Water vapor profiling using a widely tunable amplified diode laser differential absorption lidar (DIAL)
Obland, Michael Drew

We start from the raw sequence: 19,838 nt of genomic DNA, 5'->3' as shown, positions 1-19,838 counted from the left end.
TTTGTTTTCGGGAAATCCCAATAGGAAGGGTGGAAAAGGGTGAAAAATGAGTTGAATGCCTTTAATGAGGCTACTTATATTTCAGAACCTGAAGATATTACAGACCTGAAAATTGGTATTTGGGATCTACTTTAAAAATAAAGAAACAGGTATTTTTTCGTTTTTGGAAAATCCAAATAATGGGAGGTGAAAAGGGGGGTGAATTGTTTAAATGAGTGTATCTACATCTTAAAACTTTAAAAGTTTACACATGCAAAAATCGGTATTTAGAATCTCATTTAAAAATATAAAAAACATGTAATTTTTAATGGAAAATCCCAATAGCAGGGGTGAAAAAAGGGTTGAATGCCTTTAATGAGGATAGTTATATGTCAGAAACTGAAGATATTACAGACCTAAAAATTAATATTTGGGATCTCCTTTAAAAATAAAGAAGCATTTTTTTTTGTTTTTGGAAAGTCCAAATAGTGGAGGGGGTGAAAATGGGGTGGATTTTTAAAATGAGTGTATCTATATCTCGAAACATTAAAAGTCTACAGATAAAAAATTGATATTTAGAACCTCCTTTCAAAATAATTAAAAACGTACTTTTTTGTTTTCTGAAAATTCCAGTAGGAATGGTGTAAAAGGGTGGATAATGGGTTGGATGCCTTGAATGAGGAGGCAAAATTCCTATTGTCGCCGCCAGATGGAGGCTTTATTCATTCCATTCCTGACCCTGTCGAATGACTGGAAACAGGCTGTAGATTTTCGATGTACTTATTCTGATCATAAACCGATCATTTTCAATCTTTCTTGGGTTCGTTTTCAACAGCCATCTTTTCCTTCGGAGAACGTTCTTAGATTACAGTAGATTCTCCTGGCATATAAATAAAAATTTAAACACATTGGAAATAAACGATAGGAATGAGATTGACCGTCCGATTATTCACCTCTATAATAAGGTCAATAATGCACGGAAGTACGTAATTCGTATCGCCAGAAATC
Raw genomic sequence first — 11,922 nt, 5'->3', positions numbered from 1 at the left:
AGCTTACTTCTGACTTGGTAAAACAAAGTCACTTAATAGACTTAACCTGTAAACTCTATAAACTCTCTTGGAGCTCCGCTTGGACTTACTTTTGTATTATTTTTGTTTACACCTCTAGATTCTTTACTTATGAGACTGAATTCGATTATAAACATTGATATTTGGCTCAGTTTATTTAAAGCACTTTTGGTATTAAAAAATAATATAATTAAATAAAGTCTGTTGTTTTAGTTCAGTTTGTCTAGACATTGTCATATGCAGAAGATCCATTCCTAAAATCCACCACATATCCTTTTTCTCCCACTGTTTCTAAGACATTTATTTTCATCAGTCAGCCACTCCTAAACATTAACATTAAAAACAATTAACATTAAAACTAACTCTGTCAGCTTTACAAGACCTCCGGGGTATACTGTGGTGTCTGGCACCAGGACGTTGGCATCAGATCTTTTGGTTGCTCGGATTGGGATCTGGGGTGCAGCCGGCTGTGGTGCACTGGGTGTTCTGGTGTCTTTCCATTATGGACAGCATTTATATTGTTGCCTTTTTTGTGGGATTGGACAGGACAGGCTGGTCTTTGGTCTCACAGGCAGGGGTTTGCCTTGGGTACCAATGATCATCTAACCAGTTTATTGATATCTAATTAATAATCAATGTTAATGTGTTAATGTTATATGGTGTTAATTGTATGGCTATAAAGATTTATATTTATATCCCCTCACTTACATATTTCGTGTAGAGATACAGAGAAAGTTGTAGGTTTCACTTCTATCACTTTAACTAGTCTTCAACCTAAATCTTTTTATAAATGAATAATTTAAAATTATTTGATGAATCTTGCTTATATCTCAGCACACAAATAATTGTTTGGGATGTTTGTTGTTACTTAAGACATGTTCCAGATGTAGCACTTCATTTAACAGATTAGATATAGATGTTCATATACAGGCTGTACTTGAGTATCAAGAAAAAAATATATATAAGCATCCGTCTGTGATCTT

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Water vapor is one of he most significant constituents of the atmosphere because of its role in cloud formation, precipitation, and interactions with electromagnetic radiation, especially its absorption of longwave infrared radiation. Some details of the role of water and related feedback mechanisms in the Earth system need to be characterized better if local weather, global climate, and the water cycle are to be understood. Water vapor profiles are currently obtained with several remote sensing techniques, such as microwave radiometers, passive instruments like the Atmospheric Emitted Radiance Interferometer (AERI), and Raman lidar. Each of these instruments has some disadvantage, such as only producing column integrated water vapor amounts or being large, overly customized, and costly, making them difficult to use for deployment in networks or onboard satellites to measure water vapor profiles. This thesis work involved the design, construction, and testing of a highly-tunable Differential Absorption Lidar (DIAL) instrument utilizing an all-semiconductor transmitter.It was an attempt to take advantage of semiconductor laser technology to obtain range-resolved water vapor profiles with an instrument that is cheaper, smaller, and more robust than existing field instruments. The eventual goal of this project was to demonstrate the feasibility of this DIAL instrument as a candidate for deployment in multi-point networks or satellite arrays to study water vapor flux profiles. This new DIAL instruments transmitter has, for the first time in any known DIAL instrument, a highly-tunable External Cavity Diode Laser (ECDL) as a seed laser source for two cascaded commercial tapered amplifiers. The transmitter has the capability of tuning over a range of ~17nm to selectively probe several available water vapor absorption lines, depending on current environmental conditions. This capability has been called for in other recent DIAL experiments, Tests of the DIAL instrument to prove the validity of its measurements are presented, Initial water vapor profiles, taken in the Bozeman, MT, area, were taken, analyzed, and compared with co-located radiosonde measurements, Future improvements and directions for the next generation of this DIAL instrument are discussed.